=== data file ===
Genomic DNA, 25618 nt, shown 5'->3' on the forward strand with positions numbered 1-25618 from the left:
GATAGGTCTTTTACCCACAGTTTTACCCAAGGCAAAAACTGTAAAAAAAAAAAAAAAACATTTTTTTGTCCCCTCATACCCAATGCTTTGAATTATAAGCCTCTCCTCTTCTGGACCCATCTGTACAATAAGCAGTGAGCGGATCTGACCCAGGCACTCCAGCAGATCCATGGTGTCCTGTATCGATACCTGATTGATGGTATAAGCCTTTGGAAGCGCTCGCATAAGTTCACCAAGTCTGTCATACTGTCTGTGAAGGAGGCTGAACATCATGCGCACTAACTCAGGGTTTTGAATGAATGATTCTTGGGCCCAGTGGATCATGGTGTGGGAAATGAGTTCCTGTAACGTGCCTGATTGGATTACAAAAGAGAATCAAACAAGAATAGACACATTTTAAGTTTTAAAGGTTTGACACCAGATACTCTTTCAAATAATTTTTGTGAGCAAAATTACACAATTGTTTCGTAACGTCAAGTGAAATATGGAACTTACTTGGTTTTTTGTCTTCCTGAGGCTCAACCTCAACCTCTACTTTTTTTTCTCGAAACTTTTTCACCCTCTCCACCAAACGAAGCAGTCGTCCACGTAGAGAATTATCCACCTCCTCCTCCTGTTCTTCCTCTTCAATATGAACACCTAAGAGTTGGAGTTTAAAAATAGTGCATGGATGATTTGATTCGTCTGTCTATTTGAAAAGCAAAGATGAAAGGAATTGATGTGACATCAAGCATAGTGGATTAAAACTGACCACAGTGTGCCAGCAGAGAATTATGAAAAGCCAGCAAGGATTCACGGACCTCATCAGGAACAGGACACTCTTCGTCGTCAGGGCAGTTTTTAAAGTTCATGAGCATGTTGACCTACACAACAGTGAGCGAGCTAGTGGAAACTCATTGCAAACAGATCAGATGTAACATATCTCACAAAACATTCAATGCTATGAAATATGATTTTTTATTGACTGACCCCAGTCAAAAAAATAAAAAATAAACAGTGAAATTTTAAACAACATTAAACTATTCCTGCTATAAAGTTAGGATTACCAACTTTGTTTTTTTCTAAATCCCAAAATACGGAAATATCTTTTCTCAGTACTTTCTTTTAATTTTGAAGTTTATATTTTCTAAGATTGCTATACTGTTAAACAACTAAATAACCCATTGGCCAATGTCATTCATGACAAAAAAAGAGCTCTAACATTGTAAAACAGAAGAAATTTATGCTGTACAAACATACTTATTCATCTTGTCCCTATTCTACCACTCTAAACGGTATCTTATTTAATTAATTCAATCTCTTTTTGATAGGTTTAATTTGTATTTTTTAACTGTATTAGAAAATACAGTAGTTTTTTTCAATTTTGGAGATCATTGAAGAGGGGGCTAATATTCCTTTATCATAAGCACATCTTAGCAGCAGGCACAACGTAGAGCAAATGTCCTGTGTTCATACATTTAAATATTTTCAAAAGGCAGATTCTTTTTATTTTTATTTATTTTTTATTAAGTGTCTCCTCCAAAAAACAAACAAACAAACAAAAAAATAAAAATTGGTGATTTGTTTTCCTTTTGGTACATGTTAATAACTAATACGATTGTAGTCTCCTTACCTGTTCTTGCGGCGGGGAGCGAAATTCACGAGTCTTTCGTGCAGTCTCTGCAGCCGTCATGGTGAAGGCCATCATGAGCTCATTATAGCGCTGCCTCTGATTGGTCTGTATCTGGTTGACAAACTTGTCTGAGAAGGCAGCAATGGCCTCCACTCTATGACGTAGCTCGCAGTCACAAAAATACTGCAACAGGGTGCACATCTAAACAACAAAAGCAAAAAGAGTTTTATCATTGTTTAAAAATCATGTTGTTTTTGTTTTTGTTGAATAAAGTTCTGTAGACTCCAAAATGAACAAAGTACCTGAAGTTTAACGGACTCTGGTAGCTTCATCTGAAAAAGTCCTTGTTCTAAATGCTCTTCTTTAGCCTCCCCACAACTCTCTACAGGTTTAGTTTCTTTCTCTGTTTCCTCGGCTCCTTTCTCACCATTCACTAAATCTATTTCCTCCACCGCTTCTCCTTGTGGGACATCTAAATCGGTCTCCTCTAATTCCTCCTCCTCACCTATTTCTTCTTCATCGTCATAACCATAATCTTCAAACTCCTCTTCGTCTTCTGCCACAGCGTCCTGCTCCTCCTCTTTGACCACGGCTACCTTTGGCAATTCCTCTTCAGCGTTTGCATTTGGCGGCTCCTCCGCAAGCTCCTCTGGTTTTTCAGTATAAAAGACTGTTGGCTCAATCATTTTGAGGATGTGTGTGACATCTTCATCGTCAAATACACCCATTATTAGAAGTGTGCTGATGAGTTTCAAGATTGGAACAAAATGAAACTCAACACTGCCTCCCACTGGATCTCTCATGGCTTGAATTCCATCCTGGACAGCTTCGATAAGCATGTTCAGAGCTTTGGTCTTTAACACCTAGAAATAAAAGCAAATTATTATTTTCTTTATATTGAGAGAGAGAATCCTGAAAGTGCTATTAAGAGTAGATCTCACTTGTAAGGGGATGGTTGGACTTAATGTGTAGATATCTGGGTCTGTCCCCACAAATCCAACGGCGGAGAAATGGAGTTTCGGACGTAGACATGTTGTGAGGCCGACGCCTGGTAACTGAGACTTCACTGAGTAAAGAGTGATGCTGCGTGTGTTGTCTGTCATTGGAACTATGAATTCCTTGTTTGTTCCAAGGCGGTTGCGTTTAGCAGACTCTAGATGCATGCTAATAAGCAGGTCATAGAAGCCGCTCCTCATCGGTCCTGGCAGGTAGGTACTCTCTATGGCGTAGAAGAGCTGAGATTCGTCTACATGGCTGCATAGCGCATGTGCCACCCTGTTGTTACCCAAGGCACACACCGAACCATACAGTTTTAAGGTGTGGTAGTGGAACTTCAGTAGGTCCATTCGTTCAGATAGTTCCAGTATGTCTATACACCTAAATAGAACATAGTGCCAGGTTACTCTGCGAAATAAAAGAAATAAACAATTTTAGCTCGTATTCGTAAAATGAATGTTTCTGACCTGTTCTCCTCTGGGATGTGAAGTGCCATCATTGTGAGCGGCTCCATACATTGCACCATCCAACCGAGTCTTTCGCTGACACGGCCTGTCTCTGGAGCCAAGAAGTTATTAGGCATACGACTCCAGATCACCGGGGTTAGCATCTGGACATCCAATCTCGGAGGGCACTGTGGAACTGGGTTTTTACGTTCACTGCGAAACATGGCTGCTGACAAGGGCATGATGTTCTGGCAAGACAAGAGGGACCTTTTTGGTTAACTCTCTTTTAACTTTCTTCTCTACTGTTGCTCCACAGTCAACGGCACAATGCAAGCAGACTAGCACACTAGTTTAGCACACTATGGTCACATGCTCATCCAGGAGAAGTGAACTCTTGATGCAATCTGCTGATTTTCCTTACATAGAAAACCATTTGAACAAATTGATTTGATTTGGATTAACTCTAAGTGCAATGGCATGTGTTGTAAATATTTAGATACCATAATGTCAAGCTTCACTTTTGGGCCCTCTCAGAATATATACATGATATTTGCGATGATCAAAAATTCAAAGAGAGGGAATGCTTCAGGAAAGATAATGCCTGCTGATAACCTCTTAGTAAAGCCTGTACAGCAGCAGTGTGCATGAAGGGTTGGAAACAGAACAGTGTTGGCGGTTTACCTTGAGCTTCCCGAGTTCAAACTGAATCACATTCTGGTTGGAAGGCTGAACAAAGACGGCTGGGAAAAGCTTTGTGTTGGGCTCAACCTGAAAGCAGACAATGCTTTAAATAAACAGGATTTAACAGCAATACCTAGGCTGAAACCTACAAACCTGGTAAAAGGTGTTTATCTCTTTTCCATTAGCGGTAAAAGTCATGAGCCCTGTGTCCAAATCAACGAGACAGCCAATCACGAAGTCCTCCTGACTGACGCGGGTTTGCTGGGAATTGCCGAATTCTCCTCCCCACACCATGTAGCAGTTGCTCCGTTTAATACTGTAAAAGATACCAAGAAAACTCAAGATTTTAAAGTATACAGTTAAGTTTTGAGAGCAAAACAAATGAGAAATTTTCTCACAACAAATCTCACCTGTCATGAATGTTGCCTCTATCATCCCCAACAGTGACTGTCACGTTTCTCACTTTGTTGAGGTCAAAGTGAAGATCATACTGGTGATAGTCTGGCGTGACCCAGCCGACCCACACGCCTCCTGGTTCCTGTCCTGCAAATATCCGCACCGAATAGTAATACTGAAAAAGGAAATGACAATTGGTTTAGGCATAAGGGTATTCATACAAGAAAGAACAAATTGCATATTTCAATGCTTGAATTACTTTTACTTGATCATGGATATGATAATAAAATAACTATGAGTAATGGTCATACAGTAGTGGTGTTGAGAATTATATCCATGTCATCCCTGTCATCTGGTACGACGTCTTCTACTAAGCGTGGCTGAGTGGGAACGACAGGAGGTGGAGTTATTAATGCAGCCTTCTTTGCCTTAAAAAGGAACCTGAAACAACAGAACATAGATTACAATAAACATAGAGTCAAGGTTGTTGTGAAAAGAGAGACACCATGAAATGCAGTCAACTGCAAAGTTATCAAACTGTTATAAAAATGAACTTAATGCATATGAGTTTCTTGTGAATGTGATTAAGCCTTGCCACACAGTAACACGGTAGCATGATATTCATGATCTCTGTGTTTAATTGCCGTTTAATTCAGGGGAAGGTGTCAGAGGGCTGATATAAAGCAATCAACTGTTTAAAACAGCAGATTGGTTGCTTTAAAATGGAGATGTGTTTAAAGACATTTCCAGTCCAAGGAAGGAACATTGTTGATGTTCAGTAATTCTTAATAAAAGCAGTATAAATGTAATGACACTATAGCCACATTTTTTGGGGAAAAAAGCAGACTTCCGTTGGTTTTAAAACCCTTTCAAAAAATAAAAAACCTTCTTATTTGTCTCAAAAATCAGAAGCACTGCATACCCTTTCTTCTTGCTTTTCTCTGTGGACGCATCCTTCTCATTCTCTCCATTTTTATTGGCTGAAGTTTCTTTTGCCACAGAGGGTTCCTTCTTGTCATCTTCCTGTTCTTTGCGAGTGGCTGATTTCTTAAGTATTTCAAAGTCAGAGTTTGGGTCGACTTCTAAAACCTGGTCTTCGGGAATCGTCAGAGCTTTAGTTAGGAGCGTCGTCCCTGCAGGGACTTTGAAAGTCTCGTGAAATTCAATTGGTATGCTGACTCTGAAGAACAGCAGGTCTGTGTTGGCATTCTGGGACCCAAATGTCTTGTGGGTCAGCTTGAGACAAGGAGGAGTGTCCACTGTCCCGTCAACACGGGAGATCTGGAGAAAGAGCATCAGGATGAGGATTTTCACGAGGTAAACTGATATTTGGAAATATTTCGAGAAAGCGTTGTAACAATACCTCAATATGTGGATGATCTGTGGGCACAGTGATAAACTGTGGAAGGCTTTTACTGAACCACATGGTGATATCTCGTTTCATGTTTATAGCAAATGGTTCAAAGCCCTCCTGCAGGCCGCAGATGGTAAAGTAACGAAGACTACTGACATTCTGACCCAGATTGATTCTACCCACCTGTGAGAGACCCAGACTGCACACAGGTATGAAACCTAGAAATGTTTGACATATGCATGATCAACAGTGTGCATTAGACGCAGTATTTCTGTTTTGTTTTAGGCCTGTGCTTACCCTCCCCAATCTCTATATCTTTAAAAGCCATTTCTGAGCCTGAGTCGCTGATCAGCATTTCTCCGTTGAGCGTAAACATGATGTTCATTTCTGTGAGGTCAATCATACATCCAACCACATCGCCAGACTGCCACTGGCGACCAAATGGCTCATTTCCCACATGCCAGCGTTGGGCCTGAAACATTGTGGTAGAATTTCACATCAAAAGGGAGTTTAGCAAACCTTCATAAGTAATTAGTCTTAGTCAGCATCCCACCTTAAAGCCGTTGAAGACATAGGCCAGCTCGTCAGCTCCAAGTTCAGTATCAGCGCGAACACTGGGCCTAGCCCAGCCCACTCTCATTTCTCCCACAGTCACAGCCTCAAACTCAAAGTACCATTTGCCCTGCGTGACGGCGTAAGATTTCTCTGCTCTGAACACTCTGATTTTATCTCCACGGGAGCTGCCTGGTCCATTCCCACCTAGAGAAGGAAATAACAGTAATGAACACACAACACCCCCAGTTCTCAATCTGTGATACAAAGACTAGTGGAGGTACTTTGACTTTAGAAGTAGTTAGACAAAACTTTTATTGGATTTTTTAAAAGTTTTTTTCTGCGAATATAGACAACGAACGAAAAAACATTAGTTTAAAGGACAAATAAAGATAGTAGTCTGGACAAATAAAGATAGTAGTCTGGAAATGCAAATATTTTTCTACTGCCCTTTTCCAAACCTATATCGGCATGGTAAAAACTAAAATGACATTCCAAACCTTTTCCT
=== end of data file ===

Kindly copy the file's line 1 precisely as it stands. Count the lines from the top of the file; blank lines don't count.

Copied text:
Genomic DNA, 25618 nt, shown 5'->3' on the forward strand with positions numbered 1-25618 from the left: